I'm writing this from Black Mountain, NC. It's early and the mountains are beginning to stir. I'm up to soak in as much of the cool(er), crisp mountain air as I can. This is the last session of a seasonal retreat series I began last Autumn called, "Holy Listening in a Circle of Trust". The series is based on the work of Parker Palmer and draws from Quaker traditions of communal discernment. It's been a truly meaningful experience and I'm sad to see it end.<read more>
I got involved with this series on the urging of a good friend who has been involved in these types of retreats for a while. I trust him explicitly and when I learned the retreats would be held in the mountains, it was a no-brainer. For as long as I can remember, I've held a spiritual connection to the North Carolina mountains. Plus I had read Palmer's work and was intrigued to go deeper into the themes he writes about.
An artificial divide
by Darrin Snyder Belousek
There were several things that attracted me to the Mennonite-Christian tradition-discipleship, community, simplicity, service, and, of course, peace. In my fifteen years among the Mennonites, however, I have observed two disconcerting tendencies in the Mennonite peace ethic.<read more>
First, too often we practice peacemaking as if peace were the fruit of our good intentions and hard work. We thus neglect two things: the reality of the persistence of sin in ourselves and our world despite our best intentions, and the need for divine grace to sustain the spiritual fertility of human effort. Consequently, Mennonite peace activism can often be a cause of frustration (when our intentions falter) or an occasion for pride (when our efforts "succeed").
by Merrill R. Miller
"Otterville" is copyrighted and is not to be reproduced in any form without permission. Contact Merrill Miller at <MerrillM@MennoMedia.org><read more>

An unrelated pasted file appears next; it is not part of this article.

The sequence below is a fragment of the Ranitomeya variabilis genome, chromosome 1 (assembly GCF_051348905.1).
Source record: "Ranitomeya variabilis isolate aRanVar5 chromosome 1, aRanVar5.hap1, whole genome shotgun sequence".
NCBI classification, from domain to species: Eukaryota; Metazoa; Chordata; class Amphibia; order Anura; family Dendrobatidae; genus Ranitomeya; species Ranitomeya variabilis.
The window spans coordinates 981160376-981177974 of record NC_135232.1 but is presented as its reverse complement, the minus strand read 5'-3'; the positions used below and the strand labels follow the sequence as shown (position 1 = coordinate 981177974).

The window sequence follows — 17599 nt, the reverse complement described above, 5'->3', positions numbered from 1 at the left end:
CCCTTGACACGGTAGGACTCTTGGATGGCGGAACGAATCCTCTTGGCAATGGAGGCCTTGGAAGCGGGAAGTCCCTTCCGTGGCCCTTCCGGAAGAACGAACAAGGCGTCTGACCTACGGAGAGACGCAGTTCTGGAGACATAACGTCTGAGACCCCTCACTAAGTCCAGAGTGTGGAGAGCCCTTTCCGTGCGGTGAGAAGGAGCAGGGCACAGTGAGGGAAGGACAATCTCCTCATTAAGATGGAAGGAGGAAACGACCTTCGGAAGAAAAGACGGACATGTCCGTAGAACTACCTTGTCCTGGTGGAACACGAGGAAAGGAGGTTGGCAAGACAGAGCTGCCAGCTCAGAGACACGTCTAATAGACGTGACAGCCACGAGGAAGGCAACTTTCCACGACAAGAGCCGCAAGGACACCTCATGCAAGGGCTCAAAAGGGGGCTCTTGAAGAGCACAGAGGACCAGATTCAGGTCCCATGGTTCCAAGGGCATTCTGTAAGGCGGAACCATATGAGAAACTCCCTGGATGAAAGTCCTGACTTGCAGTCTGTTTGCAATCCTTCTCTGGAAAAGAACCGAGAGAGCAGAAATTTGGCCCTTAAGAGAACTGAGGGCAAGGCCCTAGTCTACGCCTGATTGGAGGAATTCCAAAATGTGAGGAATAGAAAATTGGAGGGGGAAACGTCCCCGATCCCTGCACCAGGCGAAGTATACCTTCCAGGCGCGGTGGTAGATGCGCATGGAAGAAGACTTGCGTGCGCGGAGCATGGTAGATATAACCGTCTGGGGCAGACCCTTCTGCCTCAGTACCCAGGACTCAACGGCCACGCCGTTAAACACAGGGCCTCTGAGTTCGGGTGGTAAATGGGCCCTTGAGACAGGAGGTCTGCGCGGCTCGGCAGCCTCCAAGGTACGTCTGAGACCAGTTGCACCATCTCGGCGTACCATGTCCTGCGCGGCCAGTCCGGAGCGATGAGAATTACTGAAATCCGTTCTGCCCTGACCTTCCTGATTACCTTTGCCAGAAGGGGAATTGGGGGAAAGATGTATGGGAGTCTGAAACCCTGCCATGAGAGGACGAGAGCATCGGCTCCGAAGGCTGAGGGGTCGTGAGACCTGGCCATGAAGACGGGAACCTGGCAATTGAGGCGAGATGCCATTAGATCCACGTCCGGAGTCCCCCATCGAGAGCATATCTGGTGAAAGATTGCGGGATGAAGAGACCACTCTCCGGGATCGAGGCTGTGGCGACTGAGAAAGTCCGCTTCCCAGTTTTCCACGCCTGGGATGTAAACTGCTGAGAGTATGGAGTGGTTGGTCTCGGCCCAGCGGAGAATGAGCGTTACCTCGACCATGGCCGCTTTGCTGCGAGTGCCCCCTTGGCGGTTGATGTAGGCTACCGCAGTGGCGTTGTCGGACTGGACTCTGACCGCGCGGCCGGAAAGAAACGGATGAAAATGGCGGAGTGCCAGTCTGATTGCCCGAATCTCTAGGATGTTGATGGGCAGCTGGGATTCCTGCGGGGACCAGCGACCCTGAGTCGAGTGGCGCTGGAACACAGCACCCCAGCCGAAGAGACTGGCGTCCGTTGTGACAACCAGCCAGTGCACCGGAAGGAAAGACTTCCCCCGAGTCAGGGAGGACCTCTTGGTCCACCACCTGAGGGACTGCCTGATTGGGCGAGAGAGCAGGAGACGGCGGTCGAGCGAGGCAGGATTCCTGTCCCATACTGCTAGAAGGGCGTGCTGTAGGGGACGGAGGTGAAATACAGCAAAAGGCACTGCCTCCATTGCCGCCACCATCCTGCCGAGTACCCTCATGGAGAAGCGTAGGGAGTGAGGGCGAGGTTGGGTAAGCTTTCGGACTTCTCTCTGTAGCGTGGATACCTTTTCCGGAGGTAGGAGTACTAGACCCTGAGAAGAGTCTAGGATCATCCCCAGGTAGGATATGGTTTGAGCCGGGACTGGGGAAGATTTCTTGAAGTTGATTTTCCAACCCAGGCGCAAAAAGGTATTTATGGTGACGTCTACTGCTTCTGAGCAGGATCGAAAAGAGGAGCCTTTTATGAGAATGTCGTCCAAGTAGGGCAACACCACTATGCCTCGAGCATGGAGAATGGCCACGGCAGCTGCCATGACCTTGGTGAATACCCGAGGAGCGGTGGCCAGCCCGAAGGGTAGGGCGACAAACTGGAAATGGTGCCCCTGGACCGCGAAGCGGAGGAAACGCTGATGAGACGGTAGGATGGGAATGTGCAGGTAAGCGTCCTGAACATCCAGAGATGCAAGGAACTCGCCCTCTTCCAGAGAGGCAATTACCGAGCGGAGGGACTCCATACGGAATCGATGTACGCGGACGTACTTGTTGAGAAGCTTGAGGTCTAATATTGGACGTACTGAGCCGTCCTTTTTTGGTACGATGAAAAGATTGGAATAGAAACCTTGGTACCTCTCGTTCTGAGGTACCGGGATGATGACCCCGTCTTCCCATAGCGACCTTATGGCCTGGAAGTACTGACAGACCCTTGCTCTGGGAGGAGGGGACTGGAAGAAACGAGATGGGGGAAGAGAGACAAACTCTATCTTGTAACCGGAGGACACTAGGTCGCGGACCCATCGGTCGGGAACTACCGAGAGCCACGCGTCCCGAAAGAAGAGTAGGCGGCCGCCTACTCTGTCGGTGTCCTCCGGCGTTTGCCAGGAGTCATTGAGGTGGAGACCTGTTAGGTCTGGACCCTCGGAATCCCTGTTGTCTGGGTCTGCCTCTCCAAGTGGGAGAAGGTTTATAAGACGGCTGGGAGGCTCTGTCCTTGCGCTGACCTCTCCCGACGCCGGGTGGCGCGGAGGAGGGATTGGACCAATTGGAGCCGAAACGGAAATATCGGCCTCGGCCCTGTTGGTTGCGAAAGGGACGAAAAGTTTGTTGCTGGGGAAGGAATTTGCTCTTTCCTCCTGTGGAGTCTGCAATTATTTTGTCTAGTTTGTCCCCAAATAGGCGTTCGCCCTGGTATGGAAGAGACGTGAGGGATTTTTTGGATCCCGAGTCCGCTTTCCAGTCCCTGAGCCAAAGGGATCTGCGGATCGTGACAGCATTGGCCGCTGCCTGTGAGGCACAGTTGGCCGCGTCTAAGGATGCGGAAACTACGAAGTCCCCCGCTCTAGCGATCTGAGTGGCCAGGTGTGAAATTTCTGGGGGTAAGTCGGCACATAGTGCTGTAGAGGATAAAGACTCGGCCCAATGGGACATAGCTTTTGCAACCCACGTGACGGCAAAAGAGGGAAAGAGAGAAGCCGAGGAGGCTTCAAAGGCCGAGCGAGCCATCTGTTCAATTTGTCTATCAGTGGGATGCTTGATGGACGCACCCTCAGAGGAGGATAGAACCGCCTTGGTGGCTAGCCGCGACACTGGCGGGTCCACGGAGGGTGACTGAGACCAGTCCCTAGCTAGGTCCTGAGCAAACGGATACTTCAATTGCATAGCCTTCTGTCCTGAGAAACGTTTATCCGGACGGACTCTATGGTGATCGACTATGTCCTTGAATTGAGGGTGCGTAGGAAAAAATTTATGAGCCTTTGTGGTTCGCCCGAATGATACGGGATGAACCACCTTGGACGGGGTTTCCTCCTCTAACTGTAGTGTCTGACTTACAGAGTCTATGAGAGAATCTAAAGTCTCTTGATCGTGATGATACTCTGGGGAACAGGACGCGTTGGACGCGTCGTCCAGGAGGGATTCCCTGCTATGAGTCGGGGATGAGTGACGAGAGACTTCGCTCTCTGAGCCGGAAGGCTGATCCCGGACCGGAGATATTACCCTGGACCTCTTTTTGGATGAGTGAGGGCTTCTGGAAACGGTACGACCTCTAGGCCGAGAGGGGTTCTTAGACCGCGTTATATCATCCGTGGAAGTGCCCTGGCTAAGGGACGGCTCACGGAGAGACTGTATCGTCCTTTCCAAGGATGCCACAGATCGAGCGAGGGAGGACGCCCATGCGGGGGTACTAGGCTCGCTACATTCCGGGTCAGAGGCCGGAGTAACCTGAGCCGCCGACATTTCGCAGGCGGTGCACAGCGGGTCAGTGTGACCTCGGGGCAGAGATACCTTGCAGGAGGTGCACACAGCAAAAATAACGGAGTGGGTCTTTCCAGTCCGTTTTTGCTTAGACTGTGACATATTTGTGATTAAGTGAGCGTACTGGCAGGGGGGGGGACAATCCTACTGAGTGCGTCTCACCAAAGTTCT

A bill set to be introduced soon in the U.S. House of Representatives would open up 55,000 more green cards for immigrants who have graduated from U.S. colleges in certain high-tech fields. On its face, this might seem like a good idea.<read more>
However, it is important to remember that policies like this would contribute to brain drain in the countries sending these students. Moreover, rather than creating 55,000 new green cards, the proposal would take these slots from what is called the Diversity Visa Lottery, virtually the only way someone can immigrate to the U.S. if they do not have a job lined up or family already here. More than 16 million people applied for the lottery in 2011.
Matthew 25 came rushing back to me as I read the news this morning. It seems there is a controversy in Murfreesboro, Tennessee regarding the expansion of a mosque there. For two years now, all sorts of folks have been attempting to halt its expansion by legal means and by illegal means, including arson. And as I read this I found myself thinking about other places here in the United States where such things have happened or are happening - including the opposition to the building of the mosque at Ground Zero, which by the way, isn't even at Ground Zero, but a few blocks away.<read more>
As I read the news this morning, all I could think about was that twenty-fifth chapter of Matthew which is so packed with what would amount to a condemnation of the behavior that leads people - many of whom consider themselves to be good Christians - to forbid the building of these mosques. When Jesus taught us that the people who were invited into his kingdom, were those who could recognize that "I was a stranger, and you welcomed me." (25:35), he knew exactly what he was talking about.